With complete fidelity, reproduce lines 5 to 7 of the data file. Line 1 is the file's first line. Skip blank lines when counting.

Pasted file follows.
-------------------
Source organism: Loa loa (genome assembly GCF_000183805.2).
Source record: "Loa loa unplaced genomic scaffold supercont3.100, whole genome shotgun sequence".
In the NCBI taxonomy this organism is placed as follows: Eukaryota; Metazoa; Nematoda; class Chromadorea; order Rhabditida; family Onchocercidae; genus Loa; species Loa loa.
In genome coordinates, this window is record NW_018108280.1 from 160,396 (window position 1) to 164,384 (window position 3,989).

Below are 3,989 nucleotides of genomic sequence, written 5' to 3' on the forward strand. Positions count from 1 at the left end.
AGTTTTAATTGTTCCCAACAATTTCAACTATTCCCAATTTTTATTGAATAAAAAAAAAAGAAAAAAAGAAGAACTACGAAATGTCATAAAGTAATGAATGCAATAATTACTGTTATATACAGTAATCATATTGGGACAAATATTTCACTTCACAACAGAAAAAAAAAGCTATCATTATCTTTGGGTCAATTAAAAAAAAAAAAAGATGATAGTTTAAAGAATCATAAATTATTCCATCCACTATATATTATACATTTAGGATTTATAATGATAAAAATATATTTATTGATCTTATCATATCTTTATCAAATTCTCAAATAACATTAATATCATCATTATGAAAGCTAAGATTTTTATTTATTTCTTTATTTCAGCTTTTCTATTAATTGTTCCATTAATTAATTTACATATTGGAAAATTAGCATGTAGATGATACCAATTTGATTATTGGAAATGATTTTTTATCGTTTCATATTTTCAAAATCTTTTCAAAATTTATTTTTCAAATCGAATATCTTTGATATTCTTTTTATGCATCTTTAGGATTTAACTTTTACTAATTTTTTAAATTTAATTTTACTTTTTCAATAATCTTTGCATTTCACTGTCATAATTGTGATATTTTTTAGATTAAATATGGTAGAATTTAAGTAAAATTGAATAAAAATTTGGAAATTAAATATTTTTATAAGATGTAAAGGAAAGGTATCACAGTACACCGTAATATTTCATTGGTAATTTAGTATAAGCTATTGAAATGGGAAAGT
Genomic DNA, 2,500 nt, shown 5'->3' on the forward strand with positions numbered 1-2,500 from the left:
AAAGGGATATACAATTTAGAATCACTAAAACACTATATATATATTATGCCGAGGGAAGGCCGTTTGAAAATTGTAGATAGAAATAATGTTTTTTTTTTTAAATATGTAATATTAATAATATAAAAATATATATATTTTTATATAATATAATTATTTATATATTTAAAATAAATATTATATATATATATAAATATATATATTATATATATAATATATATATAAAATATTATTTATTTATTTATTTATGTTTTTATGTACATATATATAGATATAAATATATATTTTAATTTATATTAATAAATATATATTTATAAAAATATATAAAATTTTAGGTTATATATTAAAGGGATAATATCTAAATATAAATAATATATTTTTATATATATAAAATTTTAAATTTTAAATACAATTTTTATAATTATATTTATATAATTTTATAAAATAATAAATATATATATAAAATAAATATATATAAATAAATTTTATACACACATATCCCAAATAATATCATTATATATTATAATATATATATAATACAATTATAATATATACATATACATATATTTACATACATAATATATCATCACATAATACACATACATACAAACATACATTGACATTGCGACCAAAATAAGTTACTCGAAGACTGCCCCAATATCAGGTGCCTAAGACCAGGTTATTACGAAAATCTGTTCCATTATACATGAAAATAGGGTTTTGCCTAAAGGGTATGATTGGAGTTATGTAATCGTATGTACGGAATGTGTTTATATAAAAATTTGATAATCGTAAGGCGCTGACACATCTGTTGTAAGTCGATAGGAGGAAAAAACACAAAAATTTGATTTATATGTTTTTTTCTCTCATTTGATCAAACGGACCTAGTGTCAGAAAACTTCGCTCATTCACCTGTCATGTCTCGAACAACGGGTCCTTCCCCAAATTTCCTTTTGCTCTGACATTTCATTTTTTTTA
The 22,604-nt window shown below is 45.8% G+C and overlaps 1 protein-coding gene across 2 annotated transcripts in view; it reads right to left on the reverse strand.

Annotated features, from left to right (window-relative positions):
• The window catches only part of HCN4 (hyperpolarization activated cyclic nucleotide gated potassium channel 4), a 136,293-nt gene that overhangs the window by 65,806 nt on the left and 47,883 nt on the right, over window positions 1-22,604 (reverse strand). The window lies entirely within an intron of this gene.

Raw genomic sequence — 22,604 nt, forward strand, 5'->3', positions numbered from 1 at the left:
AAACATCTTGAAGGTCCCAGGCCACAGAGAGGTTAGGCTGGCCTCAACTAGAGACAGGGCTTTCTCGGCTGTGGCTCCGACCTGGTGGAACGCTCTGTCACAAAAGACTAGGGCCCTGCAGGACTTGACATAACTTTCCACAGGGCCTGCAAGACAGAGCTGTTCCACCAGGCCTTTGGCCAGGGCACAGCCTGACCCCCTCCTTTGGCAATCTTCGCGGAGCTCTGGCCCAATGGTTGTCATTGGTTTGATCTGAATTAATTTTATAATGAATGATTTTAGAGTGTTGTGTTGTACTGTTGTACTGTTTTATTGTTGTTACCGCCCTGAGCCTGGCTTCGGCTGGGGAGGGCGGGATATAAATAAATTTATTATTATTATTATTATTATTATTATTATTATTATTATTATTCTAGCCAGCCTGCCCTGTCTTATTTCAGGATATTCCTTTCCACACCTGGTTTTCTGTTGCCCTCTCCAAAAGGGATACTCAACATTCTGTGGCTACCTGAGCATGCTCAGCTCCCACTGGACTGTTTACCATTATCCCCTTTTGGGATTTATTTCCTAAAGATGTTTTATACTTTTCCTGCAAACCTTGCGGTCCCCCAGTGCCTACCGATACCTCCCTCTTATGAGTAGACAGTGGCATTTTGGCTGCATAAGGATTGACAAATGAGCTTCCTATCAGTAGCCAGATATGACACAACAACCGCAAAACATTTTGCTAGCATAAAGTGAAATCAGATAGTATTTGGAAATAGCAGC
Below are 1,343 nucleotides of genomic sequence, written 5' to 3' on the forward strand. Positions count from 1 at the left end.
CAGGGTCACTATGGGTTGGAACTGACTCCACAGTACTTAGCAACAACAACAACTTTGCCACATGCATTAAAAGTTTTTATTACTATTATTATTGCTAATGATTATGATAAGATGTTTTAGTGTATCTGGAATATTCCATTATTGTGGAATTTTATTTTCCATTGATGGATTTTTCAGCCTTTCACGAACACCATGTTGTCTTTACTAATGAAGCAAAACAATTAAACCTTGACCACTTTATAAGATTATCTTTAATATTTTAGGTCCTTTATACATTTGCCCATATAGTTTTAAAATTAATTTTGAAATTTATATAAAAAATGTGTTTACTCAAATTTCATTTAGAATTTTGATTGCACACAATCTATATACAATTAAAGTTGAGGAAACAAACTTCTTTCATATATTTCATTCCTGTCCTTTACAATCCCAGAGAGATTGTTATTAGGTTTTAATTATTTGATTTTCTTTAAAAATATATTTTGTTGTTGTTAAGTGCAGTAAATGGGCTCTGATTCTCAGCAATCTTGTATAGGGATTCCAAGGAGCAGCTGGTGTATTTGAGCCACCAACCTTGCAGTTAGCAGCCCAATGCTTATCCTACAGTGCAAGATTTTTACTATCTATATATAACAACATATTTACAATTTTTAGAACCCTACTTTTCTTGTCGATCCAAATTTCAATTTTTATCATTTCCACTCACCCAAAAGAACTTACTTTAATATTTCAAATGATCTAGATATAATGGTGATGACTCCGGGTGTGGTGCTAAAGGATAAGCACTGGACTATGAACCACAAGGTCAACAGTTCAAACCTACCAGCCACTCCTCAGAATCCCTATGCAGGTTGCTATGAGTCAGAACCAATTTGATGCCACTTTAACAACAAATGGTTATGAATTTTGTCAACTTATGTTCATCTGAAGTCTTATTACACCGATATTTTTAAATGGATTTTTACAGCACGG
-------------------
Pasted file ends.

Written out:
Below are 3,989 nucleotides of genomic sequence, written 5' to 3' on the forward strand. Positions count from 1 at the left end.
AGTTTTAATTGTTCCCAACAATTTCAACTATTCCCAATTTTTATTGAATAAAAAAAAAAGAAAAAAAGAAGAACTACGAAATGTCATAAAGTAATGAATGCAATAATTACTGTTATATACAGTAATCATATTGGGACAAATATTTCACTTCACAACAGAAAAAAAAAGCTATCATTATCTTTGGGTCAATTAAAAAAAAAAAAAGATGATAGTTTAAAGAATCATAAATTATTCCATCCACTATATATTATACATTTAGGATTTATAATGATAAAAATATATTTATTGATCTTATCATATCTTTATCAAATTCTCAAATAACATTAATATCATCATTATGAAAGCTAAGATTTTTATTTATTTCTTTATTTCAGCTTTTCTATTAATTGTTCCATTAATTAATTTACATATTGGAAAATTAGCATGTAGATGATACCAATTTGATTATTGGAAATGATTTTTTATCGTTTCATATTTTCAAAATCTTTTCAAAATTTATTTTTCAAATCGAATATCTTTGATATTCTTTTTATGCATCTTTAGGATTTAACTTTTACTAATTTTTTAAATTTAATTTTACTTTTTCAATAATCTTTGCATTTCACTGTCATAATTGTGATATTTTTTAGATTAAATATGGTAGAATTTAAGTAAAATTGAATAAAAATTTGGAAATTAAATATTTTTATAAGATGTAAAGGAAAGGTATCACAGTACACCGTAATATTTCATTGGTAATTTAGTATAAGCTATTGAAATGGGAAAGT
Genomic DNA, 2,500 nt, shown 5'->3' on the forward strand with positions numbered 1-2,500 from the left: